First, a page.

Round Three of Digital Farm grants to boost connectivity

  • Third round of the McGowan Government’s highly successful Digital Farm Grants now open
  • $7 million available to boost broadband in priority areas across the central, south-east and Esperance grainbelt areas
  • Digital Farm program already rolling out enterprise-grade broadband to more than 1,400 farms across WA 
  • A $7 million funding round is now open under the McGowan Government’s highly successful Digital Farm Grants program to boost broadband for farms and residents across regional Western Australia.

    Round Three of the program is offering funding for telecommunications providers who can deliver innovative solutions to enable high-capacity broadband connectivity.

    The funding is available for three high priority areas across the central, south-east and Esperance parts of WA’s grainbelt region.

    In the first two rounds of the program, $7 million was granted to six grant recipients, to assist them in rolling out broadband services to more than 1,400 farm businesses across 65,000 square kilometres – from the Kimberley to the Great Southern.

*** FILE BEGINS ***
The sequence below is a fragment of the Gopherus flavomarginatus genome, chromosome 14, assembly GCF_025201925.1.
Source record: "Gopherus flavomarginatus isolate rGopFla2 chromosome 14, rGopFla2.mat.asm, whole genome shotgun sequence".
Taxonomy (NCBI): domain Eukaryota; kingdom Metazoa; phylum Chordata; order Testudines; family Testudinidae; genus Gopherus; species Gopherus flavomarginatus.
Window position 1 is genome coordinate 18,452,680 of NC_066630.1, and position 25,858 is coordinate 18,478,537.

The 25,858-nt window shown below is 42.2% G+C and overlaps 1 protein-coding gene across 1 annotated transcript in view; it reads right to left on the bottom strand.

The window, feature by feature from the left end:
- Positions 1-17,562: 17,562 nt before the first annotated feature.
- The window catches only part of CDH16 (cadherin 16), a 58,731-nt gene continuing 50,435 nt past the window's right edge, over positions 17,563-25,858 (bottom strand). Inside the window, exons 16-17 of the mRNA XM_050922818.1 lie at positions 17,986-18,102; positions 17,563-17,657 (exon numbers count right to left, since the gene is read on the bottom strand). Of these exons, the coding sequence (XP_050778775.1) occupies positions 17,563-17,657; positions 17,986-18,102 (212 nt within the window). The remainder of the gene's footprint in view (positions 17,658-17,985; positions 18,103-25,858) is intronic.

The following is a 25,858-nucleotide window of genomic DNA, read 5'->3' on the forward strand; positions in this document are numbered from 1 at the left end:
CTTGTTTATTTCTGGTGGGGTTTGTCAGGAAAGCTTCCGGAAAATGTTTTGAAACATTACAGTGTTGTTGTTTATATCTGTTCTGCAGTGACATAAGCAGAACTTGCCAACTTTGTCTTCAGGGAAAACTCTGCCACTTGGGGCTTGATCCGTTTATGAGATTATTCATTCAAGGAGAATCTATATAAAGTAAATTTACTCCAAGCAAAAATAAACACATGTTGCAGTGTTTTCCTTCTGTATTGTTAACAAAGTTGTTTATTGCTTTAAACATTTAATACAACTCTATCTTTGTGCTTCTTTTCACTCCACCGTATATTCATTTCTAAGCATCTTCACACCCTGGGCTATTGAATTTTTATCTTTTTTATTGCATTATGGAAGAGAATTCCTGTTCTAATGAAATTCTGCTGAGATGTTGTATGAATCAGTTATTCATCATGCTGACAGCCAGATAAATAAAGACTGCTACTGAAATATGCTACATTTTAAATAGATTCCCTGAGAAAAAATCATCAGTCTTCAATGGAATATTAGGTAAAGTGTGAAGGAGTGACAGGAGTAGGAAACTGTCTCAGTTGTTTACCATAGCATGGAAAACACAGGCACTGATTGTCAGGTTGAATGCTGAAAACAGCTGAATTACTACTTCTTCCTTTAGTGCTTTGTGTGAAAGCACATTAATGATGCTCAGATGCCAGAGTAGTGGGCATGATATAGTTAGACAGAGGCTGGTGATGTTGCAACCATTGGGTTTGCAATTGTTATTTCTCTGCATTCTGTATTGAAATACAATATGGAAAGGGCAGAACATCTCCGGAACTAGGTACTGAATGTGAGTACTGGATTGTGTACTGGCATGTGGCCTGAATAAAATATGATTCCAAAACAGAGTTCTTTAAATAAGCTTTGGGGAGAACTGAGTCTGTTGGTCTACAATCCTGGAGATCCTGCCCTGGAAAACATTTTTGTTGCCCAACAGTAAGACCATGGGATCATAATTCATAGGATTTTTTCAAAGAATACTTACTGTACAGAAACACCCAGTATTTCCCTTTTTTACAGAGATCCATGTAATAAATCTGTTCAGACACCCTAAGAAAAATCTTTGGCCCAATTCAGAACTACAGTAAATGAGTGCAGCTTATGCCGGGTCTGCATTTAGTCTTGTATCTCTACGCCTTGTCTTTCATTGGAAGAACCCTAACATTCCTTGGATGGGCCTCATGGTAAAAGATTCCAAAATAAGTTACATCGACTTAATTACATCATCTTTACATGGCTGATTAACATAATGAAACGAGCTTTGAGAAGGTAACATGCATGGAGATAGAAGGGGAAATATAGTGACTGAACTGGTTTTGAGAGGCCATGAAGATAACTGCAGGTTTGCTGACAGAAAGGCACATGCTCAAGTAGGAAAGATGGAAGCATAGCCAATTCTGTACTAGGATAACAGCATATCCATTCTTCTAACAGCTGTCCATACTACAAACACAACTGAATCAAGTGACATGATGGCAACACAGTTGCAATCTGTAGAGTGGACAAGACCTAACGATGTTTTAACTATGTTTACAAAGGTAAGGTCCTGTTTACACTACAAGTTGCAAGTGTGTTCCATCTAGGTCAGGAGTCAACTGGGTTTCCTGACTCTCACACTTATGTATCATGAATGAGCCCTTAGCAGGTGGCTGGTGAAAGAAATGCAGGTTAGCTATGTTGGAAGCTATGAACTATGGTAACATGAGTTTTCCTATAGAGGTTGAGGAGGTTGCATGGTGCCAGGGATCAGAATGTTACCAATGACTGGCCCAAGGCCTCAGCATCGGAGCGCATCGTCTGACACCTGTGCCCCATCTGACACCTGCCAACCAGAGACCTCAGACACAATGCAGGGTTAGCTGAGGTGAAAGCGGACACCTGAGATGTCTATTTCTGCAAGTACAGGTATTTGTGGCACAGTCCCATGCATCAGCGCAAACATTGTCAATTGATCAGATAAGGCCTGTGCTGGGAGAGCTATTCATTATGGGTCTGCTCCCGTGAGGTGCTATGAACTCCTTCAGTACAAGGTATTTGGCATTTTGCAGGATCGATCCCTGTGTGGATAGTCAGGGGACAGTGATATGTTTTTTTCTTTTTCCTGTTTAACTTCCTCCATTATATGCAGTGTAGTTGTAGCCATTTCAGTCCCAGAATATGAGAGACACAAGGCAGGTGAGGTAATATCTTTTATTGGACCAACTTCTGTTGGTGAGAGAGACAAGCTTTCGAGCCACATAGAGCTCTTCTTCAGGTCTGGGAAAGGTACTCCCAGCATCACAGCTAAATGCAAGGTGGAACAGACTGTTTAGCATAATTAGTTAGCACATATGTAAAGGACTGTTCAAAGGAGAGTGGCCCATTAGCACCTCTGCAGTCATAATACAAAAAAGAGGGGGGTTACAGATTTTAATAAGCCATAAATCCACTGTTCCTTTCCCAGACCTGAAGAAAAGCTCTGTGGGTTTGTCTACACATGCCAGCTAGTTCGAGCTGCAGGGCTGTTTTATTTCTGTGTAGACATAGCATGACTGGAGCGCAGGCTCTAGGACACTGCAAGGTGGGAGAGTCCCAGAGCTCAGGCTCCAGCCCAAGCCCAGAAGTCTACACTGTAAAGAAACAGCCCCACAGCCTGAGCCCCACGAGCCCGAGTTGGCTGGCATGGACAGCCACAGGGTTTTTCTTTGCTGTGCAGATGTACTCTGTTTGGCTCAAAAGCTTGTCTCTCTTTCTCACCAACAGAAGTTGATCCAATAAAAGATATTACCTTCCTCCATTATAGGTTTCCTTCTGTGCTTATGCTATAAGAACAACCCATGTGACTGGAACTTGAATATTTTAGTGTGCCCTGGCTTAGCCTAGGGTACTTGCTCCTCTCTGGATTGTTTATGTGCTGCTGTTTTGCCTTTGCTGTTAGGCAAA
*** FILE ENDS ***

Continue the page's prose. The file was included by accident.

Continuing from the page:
Applications close Friday November 20, 2020. For more information about the program or to submit an application – visit

    As stated by Agriculture and Food Minister Alannah MacTiernan:

    “The Digital Farm Grants program has been a huge success, delivering high-speed broadband right across the grainbelt and helping our farmers to stay competitive in the 21st century.

    “Access to high-speed broadband is essential for today’s farmers and growers to access smart farming technologies and compete globally.

    “Areas targeted under this third funding round face highly variable bandwidth, download limits and service quality: the failings of the NBN’s Skymuster service is holding these regions back.

    “This program has had great success in attracting commercial investment to deliver fast, reliable, affordable and scalable broadband to new areas.

    “It has proven vital in helping bridge the ‘digital divide’ and provide regional people with comparable – and in many cases better – services than their city counterparts.”

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